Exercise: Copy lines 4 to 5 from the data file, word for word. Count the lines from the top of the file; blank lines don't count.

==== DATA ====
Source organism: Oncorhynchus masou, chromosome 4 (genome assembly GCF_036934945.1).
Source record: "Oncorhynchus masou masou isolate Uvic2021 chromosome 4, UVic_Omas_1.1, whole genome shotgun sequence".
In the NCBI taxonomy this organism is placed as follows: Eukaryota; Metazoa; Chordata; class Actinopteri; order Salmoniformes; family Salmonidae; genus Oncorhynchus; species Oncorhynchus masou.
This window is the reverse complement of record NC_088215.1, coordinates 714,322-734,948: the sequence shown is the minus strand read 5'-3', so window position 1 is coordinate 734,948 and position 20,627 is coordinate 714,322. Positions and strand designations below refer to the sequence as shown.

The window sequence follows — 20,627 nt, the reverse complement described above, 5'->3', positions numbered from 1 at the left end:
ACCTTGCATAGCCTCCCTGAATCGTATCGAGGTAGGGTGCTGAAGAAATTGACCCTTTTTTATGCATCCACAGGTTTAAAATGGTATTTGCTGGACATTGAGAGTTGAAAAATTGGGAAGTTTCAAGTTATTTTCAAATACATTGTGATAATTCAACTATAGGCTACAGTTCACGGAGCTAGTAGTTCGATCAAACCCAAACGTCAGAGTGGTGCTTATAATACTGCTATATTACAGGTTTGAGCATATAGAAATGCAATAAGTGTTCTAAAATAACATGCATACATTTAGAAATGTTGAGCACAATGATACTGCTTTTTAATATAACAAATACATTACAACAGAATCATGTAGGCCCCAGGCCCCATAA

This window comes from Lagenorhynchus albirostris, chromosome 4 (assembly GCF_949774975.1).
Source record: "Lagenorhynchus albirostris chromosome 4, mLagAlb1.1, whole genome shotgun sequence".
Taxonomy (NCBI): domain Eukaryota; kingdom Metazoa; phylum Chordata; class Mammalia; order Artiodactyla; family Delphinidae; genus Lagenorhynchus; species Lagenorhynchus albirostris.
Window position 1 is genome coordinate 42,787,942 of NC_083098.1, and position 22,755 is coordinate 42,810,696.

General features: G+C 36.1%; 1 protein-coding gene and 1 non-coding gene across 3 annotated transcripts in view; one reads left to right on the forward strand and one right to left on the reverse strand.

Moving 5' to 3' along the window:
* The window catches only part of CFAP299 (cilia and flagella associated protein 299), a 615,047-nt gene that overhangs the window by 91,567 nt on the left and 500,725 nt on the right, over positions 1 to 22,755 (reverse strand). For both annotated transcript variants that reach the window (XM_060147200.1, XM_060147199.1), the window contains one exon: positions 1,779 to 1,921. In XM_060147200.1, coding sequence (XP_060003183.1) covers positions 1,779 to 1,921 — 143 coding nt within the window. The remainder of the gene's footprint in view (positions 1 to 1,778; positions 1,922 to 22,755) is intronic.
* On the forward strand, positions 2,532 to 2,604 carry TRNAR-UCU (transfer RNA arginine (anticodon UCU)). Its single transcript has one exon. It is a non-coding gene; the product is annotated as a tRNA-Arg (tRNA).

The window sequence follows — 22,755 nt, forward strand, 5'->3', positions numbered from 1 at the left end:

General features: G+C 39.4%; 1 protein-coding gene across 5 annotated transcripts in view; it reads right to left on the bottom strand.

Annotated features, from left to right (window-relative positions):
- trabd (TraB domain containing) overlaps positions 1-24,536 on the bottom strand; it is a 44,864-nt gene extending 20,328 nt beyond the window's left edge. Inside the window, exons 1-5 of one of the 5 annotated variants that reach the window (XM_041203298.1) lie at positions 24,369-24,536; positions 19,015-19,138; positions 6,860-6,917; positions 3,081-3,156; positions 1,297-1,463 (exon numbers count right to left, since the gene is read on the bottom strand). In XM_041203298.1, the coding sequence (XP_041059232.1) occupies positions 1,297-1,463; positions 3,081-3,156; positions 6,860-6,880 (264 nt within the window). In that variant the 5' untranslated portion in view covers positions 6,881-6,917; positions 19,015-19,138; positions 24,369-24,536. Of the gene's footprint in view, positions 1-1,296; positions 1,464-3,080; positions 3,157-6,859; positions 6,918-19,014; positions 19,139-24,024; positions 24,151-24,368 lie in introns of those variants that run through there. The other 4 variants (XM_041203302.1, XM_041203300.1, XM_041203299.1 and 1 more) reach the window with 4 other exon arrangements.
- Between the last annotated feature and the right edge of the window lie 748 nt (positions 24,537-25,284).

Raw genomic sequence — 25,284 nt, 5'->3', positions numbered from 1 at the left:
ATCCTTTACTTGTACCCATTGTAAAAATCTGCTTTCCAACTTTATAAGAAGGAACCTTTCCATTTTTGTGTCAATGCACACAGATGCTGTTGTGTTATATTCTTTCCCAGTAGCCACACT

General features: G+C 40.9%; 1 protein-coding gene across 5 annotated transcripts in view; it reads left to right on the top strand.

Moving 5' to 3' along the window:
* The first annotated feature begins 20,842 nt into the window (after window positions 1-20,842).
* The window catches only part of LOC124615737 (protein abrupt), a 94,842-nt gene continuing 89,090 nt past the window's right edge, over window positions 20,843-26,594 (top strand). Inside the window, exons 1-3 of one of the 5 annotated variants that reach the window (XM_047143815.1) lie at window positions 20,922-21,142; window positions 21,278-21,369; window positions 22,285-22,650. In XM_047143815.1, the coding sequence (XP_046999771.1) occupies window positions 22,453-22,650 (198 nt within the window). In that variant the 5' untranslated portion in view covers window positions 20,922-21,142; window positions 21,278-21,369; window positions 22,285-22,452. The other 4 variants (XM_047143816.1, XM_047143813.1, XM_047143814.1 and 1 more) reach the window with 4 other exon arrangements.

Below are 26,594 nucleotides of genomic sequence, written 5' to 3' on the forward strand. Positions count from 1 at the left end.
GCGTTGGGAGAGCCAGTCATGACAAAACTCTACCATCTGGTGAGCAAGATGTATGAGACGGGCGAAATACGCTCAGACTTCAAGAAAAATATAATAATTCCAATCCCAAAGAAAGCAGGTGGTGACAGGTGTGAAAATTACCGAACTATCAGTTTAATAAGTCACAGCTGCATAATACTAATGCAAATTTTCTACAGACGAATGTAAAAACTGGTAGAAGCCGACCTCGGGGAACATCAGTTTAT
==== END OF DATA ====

This window is the reverse complement of record NC_088215.1, coordinates 714,322-734,948: the sequence shown is the minus strand read 5'-3', so window position 1 is coordinate 734,948 and position 20,627 is coordinate 714,322. Positions and strand designations below refer to the sequence as shown.

The window sequence follows — 20,627 nt, the reverse complement described above, 5'->3', positions numbered from 1 at the left end: